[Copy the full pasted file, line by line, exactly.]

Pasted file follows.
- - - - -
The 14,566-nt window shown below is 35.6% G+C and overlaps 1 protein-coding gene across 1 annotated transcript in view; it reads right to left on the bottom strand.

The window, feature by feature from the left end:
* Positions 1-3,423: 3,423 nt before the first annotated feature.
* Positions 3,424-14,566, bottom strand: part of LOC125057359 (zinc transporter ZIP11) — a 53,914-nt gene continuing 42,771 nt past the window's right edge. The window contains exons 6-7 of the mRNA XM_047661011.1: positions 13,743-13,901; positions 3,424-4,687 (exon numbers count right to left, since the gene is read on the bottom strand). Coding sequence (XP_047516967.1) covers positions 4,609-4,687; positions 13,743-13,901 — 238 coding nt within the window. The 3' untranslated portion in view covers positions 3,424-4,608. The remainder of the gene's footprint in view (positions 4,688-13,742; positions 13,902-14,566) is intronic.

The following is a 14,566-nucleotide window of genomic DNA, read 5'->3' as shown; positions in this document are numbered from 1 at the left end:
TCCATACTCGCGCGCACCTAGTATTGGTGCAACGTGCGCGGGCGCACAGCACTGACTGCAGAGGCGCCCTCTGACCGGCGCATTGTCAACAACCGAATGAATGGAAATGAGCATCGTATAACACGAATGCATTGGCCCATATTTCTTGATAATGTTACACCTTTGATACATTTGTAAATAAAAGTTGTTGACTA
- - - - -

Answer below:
The 14,566-nt window shown below is 35.6% G+C and overlaps 1 protein-coding gene across 1 annotated transcript in view; it reads right to left on the bottom strand.

The window, feature by feature from the left end:
* Positions 1-3,423: 3,423 nt before the first annotated feature.
* Positions 3,424-14,566, bottom strand: part of LOC125057359 (zinc transporter ZIP11) — a 53,914-nt gene continuing 42,771 nt past the window's right edge. The window contains exons 6-7 of the mRNA XM_047661011.1: positions 13,743-13,901; positions 3,424-4,687 (exon numbers count right to left, since the gene is read on the bottom strand). Coding sequence (XP_047516967.1) covers positions 4,609-4,687; positions 13,743-13,901 — 238 coding nt within the window. The 3' untranslated portion in view covers positions 3,424-4,608. The remainder of the gene's footprint in view (positions 4,688-13,742; positions 13,902-14,566) is intronic.

The following is a 14,566-nucleotide window of genomic DNA, read 5'->3' as shown; positions in this document are numbered from 1 at the left end:
TCCATACTCGCGCGCACCTAGTATTGGTGCAACGTGCGCGGGCGCACAGCACTGACTGCAGAGGCGCCCTCTGACCGGCGCATTGTCAACAACCGAATGAATGGAAATGAGCATCGTATAACACGAATGCATTGGCCCATATTTCTTGATAATGTTACACCTTTGATACATTTGTAAATAAAAGTTGTTGACTA